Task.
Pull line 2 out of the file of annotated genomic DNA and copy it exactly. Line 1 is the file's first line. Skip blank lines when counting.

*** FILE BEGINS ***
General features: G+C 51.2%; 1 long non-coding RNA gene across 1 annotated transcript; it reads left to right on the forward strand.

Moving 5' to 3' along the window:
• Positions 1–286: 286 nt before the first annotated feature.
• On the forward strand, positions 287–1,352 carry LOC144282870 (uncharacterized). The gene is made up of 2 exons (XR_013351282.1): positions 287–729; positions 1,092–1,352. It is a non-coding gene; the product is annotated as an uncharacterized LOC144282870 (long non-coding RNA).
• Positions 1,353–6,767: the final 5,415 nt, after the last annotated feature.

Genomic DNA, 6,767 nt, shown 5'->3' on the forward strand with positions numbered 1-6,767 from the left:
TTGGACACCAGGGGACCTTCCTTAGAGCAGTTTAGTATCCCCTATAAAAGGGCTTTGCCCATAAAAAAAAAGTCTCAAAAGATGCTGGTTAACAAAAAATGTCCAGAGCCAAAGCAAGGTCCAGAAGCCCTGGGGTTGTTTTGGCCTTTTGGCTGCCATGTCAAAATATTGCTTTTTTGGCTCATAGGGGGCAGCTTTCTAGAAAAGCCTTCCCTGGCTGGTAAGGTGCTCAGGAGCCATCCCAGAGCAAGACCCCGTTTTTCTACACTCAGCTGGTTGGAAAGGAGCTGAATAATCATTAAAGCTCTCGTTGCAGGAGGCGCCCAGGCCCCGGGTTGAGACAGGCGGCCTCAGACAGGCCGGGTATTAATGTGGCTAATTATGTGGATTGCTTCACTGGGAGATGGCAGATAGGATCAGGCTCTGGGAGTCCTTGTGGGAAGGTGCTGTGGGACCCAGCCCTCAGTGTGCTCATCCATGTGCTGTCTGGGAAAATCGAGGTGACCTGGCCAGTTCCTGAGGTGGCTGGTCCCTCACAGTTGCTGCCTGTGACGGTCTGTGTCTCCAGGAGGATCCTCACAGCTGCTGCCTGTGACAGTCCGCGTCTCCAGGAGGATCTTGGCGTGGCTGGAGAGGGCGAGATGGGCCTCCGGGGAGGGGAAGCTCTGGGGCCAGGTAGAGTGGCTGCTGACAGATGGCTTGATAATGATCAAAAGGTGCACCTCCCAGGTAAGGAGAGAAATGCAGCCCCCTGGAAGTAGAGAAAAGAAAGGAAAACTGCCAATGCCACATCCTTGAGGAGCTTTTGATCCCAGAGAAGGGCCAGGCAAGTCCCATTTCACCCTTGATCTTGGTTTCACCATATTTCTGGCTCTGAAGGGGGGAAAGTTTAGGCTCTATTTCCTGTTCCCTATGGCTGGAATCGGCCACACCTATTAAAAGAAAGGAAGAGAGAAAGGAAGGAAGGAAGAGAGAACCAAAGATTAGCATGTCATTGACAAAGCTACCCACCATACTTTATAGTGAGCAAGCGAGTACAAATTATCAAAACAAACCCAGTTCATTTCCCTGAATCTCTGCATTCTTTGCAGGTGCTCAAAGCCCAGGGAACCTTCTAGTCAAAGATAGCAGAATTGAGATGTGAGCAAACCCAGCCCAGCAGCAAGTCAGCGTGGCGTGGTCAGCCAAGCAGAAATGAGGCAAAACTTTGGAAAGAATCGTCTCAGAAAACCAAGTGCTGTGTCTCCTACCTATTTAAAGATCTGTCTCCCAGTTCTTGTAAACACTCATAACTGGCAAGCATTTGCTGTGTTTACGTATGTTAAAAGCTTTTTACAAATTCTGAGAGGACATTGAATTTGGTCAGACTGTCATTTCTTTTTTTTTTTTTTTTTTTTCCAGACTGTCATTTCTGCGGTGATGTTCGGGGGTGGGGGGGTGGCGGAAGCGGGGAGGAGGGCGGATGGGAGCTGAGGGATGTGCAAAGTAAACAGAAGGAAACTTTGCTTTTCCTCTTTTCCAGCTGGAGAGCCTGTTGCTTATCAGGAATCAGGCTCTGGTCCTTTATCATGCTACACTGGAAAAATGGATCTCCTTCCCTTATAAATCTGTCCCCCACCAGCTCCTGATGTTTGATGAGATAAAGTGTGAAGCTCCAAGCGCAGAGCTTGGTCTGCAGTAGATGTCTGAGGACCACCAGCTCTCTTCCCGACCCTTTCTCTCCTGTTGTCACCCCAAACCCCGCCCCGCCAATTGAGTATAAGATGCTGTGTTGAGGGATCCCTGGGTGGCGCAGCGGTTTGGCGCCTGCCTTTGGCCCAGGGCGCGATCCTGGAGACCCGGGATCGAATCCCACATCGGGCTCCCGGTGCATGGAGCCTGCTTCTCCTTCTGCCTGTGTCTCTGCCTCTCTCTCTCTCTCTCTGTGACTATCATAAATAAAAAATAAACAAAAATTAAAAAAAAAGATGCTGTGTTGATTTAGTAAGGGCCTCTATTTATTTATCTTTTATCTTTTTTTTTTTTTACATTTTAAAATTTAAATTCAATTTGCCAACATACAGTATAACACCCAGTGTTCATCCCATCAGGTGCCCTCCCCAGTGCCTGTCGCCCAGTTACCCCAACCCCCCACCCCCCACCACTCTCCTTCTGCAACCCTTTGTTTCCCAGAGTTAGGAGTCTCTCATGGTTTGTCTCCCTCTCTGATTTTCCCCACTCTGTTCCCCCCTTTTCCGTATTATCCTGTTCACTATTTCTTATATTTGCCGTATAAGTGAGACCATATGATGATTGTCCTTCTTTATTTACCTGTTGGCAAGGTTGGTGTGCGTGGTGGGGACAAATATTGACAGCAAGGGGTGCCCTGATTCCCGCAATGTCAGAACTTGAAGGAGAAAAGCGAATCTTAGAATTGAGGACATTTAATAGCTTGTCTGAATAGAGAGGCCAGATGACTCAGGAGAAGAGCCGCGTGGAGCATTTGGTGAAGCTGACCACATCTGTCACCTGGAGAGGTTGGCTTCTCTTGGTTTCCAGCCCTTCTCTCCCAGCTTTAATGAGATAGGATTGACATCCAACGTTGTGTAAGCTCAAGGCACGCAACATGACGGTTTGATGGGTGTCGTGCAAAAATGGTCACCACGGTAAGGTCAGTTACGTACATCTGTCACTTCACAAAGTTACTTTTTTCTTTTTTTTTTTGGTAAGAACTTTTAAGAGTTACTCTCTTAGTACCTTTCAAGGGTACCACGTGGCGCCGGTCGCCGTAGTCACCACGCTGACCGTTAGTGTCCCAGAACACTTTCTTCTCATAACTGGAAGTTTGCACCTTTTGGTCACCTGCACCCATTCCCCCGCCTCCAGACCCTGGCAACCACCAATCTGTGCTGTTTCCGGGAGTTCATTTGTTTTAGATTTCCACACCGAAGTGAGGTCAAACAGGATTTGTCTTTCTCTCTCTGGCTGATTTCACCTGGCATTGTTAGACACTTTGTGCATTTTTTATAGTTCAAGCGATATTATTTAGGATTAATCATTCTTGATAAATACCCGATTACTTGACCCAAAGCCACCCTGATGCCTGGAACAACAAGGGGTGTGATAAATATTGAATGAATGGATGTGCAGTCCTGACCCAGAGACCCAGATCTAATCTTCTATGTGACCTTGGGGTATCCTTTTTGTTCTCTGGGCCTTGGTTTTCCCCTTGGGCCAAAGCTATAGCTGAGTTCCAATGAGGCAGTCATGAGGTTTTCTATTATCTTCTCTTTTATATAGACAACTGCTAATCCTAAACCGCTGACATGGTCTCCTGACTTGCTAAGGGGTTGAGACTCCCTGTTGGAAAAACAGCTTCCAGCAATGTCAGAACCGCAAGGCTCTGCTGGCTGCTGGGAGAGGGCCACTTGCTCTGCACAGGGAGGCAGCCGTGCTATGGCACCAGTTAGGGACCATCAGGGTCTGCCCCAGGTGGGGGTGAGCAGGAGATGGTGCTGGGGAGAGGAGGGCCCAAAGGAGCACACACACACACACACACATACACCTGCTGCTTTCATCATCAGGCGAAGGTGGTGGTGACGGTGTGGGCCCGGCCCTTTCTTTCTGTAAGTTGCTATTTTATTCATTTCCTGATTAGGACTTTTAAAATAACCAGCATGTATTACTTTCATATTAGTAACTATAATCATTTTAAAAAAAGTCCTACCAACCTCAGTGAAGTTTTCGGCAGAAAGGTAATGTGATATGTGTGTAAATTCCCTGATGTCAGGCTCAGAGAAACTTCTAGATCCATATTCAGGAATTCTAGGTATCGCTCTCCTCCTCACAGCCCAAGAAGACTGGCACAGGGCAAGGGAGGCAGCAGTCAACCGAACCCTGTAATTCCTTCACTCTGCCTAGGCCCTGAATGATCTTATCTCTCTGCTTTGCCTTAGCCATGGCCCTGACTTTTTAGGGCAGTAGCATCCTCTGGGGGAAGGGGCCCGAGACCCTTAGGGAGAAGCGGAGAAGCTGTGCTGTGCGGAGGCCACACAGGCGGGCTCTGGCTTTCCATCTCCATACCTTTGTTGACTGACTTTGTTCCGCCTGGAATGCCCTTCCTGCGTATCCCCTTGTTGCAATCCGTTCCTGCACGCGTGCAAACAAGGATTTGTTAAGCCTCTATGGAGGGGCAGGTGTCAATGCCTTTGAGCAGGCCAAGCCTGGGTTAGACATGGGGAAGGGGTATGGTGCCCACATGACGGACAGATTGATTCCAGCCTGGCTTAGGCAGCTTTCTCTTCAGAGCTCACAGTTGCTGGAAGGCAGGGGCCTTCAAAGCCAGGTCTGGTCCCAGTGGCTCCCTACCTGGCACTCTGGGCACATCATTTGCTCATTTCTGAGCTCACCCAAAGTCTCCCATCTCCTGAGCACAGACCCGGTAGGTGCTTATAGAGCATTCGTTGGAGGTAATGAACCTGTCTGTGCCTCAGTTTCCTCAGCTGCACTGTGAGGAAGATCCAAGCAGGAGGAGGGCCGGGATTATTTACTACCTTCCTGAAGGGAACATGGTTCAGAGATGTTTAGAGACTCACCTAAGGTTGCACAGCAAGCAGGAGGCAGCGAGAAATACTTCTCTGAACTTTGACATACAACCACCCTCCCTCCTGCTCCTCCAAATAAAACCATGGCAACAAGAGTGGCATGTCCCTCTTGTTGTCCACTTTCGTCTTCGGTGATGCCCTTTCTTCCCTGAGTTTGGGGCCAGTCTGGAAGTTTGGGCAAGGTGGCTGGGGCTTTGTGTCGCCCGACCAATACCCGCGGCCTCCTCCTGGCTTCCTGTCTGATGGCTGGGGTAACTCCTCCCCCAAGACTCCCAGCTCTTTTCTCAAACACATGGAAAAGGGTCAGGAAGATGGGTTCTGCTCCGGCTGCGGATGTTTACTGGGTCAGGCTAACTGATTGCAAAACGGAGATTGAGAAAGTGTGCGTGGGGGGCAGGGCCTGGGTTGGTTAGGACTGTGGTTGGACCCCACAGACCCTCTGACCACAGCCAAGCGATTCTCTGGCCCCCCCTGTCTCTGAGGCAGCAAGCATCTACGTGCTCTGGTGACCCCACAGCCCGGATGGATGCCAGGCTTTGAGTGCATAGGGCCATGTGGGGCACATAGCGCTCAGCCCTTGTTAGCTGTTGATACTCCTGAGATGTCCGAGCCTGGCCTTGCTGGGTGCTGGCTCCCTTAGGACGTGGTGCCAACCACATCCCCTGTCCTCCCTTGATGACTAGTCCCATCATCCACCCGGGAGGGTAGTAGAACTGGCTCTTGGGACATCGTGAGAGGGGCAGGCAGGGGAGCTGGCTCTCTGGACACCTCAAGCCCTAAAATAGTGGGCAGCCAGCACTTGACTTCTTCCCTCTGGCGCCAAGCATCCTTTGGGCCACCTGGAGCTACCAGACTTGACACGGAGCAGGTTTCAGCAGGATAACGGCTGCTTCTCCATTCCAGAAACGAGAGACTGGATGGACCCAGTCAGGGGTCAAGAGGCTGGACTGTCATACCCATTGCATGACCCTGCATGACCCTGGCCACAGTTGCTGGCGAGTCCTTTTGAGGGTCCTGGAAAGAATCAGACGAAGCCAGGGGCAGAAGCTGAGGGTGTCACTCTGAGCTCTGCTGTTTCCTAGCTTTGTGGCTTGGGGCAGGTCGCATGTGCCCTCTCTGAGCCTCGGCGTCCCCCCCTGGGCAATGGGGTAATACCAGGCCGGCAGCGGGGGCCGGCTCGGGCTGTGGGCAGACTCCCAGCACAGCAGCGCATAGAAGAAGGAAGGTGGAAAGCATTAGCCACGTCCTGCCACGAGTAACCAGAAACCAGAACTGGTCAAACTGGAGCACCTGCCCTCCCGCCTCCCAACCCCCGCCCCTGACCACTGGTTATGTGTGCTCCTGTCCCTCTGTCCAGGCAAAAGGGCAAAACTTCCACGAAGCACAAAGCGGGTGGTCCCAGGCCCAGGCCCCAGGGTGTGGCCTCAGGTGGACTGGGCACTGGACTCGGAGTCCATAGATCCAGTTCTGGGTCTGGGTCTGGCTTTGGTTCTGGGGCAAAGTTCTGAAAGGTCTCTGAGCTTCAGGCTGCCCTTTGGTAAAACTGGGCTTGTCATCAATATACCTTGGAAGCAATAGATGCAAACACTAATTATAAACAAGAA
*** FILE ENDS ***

Moving 5' to 3' along the window: